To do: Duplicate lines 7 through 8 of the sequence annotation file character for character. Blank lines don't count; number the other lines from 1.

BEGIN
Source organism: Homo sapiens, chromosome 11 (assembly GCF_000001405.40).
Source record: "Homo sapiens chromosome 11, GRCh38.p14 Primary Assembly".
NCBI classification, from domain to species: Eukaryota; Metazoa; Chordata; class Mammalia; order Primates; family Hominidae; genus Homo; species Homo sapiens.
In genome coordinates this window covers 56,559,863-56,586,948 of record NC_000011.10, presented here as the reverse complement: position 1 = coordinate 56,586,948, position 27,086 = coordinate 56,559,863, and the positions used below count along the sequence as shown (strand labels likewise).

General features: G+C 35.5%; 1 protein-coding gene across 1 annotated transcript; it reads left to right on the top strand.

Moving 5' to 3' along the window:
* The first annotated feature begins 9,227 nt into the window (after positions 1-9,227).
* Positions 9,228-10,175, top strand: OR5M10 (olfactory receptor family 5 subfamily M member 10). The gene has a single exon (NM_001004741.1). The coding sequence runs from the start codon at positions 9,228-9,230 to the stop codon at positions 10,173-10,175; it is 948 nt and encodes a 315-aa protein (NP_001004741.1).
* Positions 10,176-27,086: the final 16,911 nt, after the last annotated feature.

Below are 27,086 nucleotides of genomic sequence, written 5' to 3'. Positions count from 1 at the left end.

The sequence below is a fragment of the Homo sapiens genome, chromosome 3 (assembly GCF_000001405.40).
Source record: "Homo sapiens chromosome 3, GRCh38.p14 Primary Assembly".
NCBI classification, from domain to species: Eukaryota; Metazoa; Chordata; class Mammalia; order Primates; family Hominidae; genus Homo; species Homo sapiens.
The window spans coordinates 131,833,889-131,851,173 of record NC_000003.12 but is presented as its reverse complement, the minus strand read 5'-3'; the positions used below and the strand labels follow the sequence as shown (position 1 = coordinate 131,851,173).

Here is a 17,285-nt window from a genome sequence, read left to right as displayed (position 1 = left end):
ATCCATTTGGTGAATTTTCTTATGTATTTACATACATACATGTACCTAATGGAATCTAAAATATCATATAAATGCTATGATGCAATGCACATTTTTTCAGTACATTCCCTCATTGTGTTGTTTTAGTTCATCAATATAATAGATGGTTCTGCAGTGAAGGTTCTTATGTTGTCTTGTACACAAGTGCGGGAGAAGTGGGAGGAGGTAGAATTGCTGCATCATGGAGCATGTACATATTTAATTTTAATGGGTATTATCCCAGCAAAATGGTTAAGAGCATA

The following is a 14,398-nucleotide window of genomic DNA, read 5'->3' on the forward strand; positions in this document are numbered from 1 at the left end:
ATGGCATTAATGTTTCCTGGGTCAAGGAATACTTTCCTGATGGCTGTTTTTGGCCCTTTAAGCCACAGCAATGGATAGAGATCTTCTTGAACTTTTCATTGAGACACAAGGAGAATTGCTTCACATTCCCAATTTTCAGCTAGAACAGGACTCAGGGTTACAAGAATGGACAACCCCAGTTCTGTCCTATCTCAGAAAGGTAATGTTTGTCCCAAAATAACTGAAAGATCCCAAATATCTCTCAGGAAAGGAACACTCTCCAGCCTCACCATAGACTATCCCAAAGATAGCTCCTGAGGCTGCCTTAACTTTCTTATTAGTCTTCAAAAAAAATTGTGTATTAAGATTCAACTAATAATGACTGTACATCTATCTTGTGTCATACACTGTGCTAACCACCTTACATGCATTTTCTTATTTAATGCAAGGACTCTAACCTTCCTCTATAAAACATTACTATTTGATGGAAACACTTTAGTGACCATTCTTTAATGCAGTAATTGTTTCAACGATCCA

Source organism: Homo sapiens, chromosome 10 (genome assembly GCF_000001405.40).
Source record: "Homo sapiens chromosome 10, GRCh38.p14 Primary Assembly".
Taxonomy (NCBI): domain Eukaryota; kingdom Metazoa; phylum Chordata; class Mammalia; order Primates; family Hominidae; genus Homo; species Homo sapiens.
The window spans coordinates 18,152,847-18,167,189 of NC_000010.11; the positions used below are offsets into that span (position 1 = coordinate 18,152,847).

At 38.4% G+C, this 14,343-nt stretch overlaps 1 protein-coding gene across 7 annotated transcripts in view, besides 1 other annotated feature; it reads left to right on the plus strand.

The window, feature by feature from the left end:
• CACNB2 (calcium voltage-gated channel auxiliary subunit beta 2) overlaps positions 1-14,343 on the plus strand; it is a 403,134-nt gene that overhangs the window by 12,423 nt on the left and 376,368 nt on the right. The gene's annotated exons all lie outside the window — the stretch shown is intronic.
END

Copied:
* The first annotated feature begins 9,227 nt into the window (after positions 1-9,227).
* Positions 9,228-10,175, top strand: OR5M10 (olfactory receptor family 5 subfamily M member 10). The gene has a single exon (NM_001004741.1). The coding sequence runs from the start codon at positions 9,228-9,230 to the stop codon at positions 10,173-10,175; it is 948 nt and encodes a 315-aa protein (NP_001004741.1).